Got a good amount of work done, including going over to the Children's Home to take photos for the New Covenant team of a paint project they'll be working on. Stopped by Nelson and Dorcas' home for a short visit and was blessed by their hearts. Came back for more work, and then needed to head to town to buy groceries. (Having instant noodles for dinner doesn't work for me! I like cooking, even though I cook for just one most of the time.)
As I was heading out, the kids were going back to school after their lunch break. Raymond desperately wanted to hold onto my car, standing on the little step by my door, but there's no way I'd drive like that. So I said, "You want to hop in?" No sooner had I said that, or there were at least 15 children in my car! It was the BIGGEST THRILL to them to be driven to school--all of 100 yards! You could see how proud they were to be dropped off at the gate! Most of the kids had never ridden in my car, so they just loved it! They were giggling the entire way! (On a side note, I think the young boys think I'm cool because the Band-Aid on my hand is of The Incredibles. Not that they know The Incredibles, but hey, anyone who wears superhero Band-Aids has to be cool! Or so it seems, at least, judging from their inquisitive smiles.)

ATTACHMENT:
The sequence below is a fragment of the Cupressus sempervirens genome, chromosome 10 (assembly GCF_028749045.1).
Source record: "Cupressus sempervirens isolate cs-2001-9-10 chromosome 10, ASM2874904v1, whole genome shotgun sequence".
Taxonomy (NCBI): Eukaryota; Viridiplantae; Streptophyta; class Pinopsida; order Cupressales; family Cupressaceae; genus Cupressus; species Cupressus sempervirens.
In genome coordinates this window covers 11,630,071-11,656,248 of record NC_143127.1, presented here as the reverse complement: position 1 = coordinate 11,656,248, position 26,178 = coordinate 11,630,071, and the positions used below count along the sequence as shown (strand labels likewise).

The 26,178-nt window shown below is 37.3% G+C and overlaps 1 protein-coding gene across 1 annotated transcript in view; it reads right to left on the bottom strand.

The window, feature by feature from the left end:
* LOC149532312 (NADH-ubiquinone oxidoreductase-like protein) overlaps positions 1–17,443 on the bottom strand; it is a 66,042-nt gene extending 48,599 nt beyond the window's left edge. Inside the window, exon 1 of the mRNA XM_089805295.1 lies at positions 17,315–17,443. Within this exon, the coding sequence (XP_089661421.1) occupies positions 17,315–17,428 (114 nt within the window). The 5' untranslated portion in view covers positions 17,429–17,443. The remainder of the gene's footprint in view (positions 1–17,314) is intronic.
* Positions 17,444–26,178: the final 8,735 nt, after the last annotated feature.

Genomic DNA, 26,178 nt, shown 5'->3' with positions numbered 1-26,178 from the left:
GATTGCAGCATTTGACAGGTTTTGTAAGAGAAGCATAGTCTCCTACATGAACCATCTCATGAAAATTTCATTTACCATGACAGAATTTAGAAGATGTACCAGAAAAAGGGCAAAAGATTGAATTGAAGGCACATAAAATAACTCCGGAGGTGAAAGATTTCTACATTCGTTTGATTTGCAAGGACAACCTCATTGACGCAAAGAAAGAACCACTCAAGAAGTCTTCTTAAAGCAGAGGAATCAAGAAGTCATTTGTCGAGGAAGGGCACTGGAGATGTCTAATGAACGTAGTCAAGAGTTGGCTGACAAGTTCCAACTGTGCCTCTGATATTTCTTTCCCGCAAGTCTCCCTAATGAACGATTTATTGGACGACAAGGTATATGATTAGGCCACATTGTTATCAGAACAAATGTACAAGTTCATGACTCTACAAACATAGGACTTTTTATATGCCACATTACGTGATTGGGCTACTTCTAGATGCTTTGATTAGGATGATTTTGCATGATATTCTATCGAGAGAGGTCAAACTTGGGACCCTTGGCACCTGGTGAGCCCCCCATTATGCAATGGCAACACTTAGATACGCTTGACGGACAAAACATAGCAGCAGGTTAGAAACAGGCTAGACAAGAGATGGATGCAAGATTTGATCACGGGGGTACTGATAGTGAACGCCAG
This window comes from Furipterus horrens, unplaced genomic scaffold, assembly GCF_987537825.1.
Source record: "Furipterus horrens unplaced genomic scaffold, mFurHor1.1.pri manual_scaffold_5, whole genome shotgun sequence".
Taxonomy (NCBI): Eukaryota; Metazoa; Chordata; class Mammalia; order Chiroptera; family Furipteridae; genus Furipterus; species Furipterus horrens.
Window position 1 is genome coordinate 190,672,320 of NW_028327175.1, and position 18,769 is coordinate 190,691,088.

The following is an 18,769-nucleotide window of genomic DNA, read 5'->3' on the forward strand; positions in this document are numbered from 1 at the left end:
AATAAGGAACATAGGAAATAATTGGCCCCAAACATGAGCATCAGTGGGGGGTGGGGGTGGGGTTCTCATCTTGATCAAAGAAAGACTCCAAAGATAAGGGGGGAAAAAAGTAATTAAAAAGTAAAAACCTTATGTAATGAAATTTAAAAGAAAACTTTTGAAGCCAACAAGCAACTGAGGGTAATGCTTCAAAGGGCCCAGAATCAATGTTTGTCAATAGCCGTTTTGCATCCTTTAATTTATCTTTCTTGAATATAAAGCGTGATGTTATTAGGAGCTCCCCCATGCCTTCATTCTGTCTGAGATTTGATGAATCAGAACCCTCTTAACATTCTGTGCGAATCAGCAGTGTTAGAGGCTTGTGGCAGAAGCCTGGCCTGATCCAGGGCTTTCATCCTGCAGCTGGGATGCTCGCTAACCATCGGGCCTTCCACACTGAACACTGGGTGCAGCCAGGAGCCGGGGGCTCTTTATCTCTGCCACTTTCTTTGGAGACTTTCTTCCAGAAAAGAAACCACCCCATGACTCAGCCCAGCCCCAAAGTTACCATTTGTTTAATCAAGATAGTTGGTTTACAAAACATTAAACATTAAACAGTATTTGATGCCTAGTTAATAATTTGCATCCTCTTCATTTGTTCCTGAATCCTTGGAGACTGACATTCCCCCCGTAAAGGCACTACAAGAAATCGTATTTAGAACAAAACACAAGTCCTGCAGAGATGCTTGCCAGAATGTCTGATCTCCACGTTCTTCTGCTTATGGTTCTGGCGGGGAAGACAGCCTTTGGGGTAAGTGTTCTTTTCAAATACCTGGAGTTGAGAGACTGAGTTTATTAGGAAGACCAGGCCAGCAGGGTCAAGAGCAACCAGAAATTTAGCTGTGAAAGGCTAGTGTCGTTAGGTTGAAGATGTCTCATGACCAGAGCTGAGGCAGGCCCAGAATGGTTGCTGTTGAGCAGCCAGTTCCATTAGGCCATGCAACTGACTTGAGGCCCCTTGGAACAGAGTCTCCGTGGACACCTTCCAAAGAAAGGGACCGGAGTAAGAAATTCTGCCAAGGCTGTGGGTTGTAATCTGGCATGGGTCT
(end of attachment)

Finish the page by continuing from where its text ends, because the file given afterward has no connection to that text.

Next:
I drove to town with a smile on my face, having been blessed by the kids' exuberance. (And blown away by the strange traffic along the way. I don't know what they'rd called, but there were at least 7 of these big farming truck thingamajigs were on the road. Nope, there were no accompanying vehicles. No danger signs. No red flags. You just look up and BAM! there's this huge thing that takes up the entire road, and you have to literally drive off the road to get by.)